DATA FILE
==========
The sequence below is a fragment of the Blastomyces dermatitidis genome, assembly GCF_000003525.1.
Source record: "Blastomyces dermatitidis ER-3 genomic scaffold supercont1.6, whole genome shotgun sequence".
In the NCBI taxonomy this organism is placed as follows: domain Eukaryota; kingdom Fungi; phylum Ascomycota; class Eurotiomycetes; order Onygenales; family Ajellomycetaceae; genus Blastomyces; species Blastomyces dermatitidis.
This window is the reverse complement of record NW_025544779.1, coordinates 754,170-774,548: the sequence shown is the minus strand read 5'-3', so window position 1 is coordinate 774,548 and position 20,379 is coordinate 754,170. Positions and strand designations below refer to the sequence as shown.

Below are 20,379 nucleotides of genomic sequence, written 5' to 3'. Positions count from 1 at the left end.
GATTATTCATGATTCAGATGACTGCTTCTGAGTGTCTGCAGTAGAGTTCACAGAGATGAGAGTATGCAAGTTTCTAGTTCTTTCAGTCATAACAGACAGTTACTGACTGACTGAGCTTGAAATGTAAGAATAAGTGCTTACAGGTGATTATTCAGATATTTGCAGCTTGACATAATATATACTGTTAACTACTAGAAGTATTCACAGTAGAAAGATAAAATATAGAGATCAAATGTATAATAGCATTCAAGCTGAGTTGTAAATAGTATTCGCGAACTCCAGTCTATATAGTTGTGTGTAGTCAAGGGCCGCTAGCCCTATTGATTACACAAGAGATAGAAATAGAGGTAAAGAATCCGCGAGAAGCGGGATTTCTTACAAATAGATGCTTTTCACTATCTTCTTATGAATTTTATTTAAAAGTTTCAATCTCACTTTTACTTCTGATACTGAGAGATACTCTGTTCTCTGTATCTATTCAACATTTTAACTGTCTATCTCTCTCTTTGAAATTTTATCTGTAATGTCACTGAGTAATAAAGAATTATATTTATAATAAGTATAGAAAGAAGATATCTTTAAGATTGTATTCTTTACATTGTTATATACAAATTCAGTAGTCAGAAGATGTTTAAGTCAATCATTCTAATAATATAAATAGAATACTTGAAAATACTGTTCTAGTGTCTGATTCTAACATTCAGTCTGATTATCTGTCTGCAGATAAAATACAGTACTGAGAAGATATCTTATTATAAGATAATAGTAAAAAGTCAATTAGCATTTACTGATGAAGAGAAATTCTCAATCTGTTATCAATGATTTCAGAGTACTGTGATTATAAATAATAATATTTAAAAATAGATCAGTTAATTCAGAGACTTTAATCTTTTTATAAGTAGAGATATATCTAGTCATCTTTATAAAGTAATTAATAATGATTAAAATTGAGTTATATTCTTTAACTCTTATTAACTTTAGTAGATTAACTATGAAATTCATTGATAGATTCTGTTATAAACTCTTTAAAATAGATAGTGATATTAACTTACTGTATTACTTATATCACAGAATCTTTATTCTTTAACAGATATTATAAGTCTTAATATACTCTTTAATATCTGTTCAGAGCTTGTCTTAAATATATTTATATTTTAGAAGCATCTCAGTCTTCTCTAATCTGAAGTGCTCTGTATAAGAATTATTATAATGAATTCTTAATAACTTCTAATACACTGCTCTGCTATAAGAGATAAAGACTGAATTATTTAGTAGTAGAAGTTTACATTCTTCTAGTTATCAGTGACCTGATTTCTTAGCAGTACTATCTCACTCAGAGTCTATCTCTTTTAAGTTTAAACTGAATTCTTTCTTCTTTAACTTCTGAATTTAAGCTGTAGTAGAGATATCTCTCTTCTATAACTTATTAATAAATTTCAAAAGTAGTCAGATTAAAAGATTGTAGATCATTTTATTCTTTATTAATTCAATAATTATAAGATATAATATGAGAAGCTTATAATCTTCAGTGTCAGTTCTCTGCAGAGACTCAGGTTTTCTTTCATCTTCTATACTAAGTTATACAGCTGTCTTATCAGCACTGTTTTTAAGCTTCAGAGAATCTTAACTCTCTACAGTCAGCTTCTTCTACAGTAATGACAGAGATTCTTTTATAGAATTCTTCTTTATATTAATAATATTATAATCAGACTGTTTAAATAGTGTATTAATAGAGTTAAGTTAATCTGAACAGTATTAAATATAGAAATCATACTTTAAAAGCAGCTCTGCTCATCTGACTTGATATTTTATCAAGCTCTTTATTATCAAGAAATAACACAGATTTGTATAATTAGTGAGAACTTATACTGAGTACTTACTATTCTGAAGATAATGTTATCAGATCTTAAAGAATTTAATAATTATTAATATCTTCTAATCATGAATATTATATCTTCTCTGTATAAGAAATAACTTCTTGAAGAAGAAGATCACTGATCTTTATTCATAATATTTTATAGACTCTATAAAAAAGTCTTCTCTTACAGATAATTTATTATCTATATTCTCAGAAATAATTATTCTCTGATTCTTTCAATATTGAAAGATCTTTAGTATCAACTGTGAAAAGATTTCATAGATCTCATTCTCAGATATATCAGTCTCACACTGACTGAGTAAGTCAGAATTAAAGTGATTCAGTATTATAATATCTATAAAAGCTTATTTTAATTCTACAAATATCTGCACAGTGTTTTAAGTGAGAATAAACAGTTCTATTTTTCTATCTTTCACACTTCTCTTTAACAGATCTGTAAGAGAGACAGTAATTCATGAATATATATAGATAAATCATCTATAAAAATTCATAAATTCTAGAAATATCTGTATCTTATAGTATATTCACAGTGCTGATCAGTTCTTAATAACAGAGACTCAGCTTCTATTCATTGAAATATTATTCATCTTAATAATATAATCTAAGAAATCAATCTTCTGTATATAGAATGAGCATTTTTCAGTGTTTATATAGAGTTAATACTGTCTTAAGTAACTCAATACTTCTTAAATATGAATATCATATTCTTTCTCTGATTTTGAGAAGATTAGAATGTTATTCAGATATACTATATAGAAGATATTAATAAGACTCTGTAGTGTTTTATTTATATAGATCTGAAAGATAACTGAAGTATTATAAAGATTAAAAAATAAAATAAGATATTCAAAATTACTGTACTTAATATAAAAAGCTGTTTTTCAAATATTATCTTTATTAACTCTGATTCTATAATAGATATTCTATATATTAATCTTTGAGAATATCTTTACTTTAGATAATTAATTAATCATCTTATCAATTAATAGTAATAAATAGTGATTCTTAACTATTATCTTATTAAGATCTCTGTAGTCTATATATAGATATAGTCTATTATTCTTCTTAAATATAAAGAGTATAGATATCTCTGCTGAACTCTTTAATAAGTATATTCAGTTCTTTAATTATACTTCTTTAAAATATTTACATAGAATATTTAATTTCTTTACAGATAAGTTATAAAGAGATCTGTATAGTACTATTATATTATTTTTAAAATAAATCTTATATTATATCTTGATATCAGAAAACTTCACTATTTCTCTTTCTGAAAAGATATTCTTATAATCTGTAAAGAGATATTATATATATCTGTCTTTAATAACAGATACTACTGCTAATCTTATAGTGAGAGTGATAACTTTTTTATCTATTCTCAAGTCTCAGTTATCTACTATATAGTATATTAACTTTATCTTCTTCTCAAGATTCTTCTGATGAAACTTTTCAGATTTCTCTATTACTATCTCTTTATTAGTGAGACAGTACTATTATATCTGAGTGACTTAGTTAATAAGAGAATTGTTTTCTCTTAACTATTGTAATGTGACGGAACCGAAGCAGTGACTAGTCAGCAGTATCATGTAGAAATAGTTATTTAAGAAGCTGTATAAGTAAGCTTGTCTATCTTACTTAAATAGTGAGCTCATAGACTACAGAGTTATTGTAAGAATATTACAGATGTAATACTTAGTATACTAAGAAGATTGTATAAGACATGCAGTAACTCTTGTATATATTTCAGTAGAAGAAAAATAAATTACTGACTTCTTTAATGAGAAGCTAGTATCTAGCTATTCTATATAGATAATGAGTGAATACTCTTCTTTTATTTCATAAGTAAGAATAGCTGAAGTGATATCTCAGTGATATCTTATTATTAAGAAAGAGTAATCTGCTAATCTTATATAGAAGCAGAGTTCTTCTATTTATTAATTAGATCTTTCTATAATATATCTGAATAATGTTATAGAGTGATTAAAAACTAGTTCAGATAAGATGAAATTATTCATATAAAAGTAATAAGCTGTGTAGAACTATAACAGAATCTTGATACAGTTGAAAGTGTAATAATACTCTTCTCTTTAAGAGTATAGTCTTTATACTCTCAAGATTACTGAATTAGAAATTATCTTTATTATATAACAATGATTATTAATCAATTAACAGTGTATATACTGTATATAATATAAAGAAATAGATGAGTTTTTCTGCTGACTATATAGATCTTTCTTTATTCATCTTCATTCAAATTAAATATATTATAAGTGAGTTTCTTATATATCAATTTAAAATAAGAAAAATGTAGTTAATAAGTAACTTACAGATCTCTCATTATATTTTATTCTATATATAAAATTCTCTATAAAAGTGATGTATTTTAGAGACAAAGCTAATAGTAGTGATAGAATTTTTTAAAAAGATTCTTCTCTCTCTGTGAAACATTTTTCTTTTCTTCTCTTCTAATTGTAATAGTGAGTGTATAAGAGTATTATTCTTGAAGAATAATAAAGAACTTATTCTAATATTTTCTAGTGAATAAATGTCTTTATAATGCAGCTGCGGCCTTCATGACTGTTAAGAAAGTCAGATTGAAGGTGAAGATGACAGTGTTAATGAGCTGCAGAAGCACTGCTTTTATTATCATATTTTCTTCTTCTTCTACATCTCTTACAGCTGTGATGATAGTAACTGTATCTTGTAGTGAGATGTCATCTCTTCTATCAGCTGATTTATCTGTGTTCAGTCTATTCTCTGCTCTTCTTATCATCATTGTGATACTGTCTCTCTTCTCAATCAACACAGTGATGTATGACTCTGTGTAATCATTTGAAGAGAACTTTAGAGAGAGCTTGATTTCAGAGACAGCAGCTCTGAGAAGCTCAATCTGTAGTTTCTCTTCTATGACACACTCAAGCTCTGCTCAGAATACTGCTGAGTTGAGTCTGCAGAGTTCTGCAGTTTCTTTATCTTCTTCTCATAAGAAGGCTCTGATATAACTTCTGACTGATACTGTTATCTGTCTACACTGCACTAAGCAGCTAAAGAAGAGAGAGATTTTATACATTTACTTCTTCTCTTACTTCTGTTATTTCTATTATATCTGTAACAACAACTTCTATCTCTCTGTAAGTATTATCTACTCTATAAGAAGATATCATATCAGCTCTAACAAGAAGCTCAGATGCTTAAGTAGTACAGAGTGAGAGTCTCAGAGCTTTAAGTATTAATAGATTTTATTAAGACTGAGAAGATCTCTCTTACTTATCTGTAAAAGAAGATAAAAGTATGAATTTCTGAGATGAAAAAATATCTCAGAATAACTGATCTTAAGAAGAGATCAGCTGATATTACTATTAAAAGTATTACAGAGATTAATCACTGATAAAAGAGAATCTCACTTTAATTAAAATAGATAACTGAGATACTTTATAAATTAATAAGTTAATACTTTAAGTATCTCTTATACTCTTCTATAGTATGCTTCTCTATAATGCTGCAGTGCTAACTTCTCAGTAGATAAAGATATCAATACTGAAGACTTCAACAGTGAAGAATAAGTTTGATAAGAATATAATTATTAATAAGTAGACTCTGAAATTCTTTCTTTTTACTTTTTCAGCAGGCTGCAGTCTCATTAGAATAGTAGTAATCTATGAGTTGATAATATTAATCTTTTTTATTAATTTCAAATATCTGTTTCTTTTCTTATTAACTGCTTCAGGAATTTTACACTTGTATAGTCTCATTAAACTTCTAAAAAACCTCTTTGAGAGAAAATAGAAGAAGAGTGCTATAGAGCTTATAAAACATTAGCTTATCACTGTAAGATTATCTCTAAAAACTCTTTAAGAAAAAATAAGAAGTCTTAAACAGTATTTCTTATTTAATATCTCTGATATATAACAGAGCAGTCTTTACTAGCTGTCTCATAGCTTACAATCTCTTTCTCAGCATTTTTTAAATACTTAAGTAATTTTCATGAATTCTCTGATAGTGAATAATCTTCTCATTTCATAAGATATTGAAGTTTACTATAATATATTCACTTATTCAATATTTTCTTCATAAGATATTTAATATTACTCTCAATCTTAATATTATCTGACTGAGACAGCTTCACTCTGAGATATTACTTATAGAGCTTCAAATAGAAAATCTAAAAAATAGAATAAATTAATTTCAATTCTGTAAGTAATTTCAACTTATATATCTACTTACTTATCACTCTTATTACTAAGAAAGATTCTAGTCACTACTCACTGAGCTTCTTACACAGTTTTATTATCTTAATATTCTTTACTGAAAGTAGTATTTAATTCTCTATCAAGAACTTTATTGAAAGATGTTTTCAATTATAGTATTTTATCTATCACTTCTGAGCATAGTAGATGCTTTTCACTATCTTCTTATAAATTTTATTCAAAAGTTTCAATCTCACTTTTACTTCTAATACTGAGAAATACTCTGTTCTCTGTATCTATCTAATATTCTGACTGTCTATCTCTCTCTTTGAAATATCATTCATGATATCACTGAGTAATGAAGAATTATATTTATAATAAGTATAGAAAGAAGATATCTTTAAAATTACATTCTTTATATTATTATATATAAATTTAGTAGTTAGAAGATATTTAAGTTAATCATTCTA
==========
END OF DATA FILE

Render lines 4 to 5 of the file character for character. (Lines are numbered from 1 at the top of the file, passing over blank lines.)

This window is the reverse complement of record NW_025544779.1, coordinates 754,170-774,548: the sequence shown is the minus strand read 5'-3', so window position 1 is coordinate 774,548 and position 20,379 is coordinate 754,170. Positions and strand designations below refer to the sequence as shown.

Below are 20,379 nucleotides of genomic sequence, written 5' to 3'. Positions count from 1 at the left end.